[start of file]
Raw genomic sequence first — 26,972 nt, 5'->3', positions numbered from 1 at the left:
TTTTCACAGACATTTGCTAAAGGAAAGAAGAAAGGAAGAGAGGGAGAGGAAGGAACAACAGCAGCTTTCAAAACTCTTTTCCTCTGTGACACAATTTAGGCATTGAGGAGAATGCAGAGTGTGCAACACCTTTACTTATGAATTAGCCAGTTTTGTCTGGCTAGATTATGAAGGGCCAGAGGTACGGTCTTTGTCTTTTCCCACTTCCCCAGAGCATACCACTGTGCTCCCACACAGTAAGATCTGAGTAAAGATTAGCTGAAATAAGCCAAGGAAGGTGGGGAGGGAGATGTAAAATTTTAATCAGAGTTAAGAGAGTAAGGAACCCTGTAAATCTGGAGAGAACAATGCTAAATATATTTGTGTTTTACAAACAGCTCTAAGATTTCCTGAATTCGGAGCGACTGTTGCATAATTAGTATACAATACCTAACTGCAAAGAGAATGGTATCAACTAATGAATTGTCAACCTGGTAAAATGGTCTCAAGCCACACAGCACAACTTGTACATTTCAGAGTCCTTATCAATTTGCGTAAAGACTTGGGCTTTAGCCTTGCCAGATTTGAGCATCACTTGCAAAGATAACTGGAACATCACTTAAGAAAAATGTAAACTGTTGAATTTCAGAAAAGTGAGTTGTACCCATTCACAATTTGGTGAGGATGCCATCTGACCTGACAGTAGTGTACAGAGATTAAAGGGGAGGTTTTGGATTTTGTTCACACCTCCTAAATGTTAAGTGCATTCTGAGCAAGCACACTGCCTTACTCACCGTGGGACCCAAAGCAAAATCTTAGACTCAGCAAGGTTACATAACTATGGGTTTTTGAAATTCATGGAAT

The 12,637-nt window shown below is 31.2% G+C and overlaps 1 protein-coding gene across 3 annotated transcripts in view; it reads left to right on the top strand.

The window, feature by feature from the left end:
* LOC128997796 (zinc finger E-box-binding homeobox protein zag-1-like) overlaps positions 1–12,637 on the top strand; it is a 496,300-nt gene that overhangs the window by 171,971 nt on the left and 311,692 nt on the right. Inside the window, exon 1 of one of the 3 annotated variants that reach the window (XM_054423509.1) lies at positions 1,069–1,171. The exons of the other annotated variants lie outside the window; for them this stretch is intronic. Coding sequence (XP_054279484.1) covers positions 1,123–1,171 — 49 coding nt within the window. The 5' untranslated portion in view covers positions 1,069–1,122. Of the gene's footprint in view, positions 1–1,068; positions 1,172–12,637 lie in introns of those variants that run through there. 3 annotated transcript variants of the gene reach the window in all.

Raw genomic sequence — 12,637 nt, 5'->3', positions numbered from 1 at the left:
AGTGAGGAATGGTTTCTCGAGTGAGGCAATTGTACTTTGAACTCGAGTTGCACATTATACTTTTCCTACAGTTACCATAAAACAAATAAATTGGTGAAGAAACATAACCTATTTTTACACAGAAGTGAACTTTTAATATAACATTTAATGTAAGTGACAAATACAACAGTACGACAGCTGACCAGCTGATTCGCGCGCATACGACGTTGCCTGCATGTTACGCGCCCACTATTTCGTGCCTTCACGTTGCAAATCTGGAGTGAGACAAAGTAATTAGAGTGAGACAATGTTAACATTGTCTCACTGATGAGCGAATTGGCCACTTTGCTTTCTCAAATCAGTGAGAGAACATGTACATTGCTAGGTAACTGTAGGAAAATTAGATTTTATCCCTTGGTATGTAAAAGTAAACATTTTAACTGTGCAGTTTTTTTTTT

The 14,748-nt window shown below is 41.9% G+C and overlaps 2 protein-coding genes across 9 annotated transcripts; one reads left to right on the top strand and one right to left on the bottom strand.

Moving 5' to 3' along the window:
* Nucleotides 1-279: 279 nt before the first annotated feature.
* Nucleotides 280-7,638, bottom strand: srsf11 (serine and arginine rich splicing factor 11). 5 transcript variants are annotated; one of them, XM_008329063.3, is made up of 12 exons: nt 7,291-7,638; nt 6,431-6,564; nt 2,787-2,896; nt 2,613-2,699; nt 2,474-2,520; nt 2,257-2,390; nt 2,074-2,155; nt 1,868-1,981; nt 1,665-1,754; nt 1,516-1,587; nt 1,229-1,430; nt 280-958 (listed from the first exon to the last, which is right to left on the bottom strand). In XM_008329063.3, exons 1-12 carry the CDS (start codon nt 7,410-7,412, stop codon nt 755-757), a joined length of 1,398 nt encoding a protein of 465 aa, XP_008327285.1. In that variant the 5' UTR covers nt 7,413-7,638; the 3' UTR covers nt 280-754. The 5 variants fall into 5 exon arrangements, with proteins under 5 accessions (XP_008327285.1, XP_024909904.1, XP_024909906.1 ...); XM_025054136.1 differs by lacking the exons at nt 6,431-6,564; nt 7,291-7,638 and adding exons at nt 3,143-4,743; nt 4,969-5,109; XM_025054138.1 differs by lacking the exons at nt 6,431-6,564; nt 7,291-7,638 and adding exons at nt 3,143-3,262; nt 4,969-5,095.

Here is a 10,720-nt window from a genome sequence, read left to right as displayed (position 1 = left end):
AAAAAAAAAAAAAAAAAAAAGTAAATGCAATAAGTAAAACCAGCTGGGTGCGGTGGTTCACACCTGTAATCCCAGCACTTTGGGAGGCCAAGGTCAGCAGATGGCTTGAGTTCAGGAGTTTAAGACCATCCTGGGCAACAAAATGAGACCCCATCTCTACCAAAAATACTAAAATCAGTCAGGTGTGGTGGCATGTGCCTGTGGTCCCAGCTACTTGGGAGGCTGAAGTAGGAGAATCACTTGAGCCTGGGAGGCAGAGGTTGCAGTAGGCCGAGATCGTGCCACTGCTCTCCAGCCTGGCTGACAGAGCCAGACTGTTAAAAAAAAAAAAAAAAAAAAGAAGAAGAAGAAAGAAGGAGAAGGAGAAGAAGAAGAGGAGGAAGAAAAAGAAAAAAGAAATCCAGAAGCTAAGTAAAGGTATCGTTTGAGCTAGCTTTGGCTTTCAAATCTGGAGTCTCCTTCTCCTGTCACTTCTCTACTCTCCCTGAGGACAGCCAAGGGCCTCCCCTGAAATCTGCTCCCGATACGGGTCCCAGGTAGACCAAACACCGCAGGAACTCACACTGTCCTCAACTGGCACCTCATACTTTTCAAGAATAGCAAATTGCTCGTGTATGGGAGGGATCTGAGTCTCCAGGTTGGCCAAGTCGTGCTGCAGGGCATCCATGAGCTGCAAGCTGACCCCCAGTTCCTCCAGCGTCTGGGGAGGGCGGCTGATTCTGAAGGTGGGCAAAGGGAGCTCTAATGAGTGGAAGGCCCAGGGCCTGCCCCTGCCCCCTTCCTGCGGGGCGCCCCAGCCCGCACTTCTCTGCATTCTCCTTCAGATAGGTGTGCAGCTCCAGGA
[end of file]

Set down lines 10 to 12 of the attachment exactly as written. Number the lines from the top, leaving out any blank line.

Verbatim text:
* Nucleotides 1-279: 279 nt before the first annotated feature.
* Nucleotides 280-7,638, bottom strand: srsf11 (serine and arginine rich splicing factor 11). 5 transcript variants are annotated; one of them, XM_008329063.3, is made up of 12 exons: nt 7,291-7,638; nt 6,431-6,564; nt 2,787-2,896; nt 2,613-2,699; nt 2,474-2,520; nt 2,257-2,390; nt 2,074-2,155; nt 1,868-1,981; nt 1,665-1,754; nt 1,516-1,587; nt 1,229-1,430; nt 280-958 (listed from the first exon to the last, which is right to left on the bottom strand). In XM_008329063.3, exons 1-12 carry the CDS (start codon nt 7,410-7,412, stop codon nt 755-757), a joined length of 1,398 nt encoding a protein of 465 aa, XP_008327285.1. In that variant the 5' UTR covers nt 7,413-7,638; the 3' UTR covers nt 280-754. The 5 variants fall into 5 exon arrangements, with proteins under 5 accessions (XP_008327285.1, XP_024909904.1, XP_024909906.1 ...); XM_025054136.1 differs by lacking the exons at nt 6,431-6,564; nt 7,291-7,638 and adding exons at nt 3,143-4,743; nt 4,969-5,109; XM_025054138.1 differs by lacking the exons at nt 6,431-6,564; nt 7,291-7,638 and adding exons at nt 3,143-3,262; nt 4,969-5,095.

Here is a 10,720-nt window from a genome sequence, read left to right as displayed (position 1 = left end):